Former president Bakili Muluzi once said Malawians forget quickly. He was referring to the atrocities the Malawi Congress Party (MCP) committed during its 31 years in power under Kamuzu Banda’s rule. Ironically, Muluzi was once MCP’s secretary general. In that position, he was the party’s second most influential man after Kamuzu. At that time, there was a very blurred line between State and the ruling party affairs. The ruling party was the State and vice-versa.
Muluzi made that statement at a rally to remind Malawians about what he thought they had forgotten about the MCP regime and that in that sense it had lost the moral ground to rule Malawi again. What the UDF leader had forgotten was that by reminding Malawians about MCP’s atrocities, they would inevitably also remember that he, Muluzi, as the party’s second most powerful person, was the master minder of those monstrosities.
Fast forward to April 2013, when the infamous Cashgate first noted in 2005 was exposed. This is according to a forensic audit of the Government of Malawi by auditors—RSM Risk Assurance Services LLP of the United Kingdom (UK). April 2013 was the tipping point when the malfeasance could no longer be kept swept and kept under the carpet. Ill-gotten hard cash in millions of Kwacha was being kept or transported in car boots instead of being kept in commercial banks.
As they say, big things start with small people. Someone working as a help hand spotted some of the money stashed in sacks in a car boot. You couldn’t have blamed him for not keeping his mouth shut. He had never seen such an obscene amount of money before in a car boot. The rest is history.
A few people were picked in connection with the theft and some have been prosecuted following a Baker Tilly forensic audit into the matter. The audit uncovered that between April and September 2013 alone, civil servants and businesspersons had looted K24 billion from the public purse.
But this audit only picked six months of the 2009—2014 plunder. There was a bigger money heist involving not just K24 billion but K236 billion. Ten times bigger! And when Rumphi East legislator Kamlepo Kaluwa was vocal—before he was silenced—about seven ministers in the Peter Mutharika administration who were alleged to have been mentioned in the K236 billion Cashgate report, the Malawi Revenue Authority (MRA) pounced on him. To silence and punish the then naughty boy for his loud mouth! After that incident, Kamlepo has been the last person to talk about the K236 billion fraud. No-one in government wants to talk about that report. The DPP-led government—whose seven Cabinet ministers were alleged to have been mentioned in the report—has ably silenced the blazing guns on the issue.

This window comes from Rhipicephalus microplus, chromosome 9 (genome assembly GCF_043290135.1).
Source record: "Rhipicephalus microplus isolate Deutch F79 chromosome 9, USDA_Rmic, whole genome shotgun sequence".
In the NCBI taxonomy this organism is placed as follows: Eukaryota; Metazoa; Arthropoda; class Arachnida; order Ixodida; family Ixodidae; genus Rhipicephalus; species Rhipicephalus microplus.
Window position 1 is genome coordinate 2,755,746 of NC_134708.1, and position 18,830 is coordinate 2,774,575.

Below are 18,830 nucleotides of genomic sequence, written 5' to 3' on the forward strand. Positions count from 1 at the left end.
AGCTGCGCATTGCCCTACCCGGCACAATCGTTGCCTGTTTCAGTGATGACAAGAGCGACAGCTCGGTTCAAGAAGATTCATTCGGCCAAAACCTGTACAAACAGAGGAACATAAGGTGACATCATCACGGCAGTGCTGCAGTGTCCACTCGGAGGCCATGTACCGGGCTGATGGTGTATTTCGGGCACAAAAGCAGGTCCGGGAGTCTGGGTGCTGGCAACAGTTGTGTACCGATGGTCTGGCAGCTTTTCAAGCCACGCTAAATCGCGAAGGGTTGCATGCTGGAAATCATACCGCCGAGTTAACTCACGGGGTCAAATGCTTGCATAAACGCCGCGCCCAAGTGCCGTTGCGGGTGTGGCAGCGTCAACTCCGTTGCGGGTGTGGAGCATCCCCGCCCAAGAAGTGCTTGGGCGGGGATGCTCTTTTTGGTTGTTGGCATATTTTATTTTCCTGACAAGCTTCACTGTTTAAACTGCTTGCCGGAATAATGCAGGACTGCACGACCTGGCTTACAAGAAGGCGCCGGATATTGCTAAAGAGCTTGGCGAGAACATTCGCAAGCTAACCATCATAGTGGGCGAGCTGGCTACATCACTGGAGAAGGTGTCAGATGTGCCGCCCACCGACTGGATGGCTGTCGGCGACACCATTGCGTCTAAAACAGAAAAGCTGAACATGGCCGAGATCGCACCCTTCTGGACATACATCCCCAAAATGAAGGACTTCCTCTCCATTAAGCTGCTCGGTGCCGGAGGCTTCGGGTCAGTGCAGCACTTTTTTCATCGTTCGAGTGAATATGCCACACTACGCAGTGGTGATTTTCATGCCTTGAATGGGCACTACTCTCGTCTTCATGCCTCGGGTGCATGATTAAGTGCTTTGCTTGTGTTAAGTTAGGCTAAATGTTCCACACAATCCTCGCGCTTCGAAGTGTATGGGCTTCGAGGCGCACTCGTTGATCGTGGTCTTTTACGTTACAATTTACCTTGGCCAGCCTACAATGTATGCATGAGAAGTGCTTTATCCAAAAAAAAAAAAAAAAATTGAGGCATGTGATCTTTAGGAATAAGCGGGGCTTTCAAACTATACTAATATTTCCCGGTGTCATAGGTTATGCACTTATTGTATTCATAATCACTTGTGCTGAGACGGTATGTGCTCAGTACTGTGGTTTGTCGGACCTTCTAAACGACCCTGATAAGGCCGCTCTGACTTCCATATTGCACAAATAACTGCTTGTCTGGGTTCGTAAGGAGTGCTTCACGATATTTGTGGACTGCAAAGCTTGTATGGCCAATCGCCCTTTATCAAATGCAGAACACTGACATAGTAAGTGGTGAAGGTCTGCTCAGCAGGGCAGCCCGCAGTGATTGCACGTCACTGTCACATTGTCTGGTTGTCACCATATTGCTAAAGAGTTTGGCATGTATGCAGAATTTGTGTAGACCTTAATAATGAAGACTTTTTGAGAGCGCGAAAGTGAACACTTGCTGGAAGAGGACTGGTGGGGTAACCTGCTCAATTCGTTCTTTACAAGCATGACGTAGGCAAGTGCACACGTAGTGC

The forensic audit report for the whopping K236 billion looted from the public pulse between 2009 and 2014 was successfully swept under the carpet. And in that sense we can comfortably say that conclusion on the loot was successfully delayed. But it has not been forgotten. It is still a ticking time bomb waiting to explode in someone’s face.
Of course, there have been other Cashgates like the 4.3 million liters of diesel meant for the Aggreko gensets which ‘guards’ drunk at Escom. There is an audit report about materials worth over K10 billion which Escom procured and which it was reported in 2018 would never be used in the next 10 years. Billions of Kwacha vanished at the moribund Admarc. Mystery still surrounds the K1.9 billion of the K2.9 billion that Malawi Energy Regulatory Authority (Mera) board approved to give to Admarc for maize purchases in 2016. Some 20 MPs embezzled Constituency Development Funds.
Most recently, an audit report revealed that K32 billion vanished in several government ministries, departments and agencies (MDAs). Nothing is happening now about all these frauds for reasons that are well known. Well, these issues can be dormant now but they have not been forgotten.
Meanwhile, donors are yet to return to Malawi with direct budget support, unshakable in their belief that Government’s Account Number One is a leaking bucket. You cannot blame them. They want value for their people’s tax. The result is that the ultra poor continue to wallow in poverty as the gap between the rich and poor widens.
I am steadfast in my belief that unless they choose to exit this world, all those who have been thieving our money—including the plunderers of the K236 billion loot—will sooner than later face the music. Their day will come and they will have to account for their actions.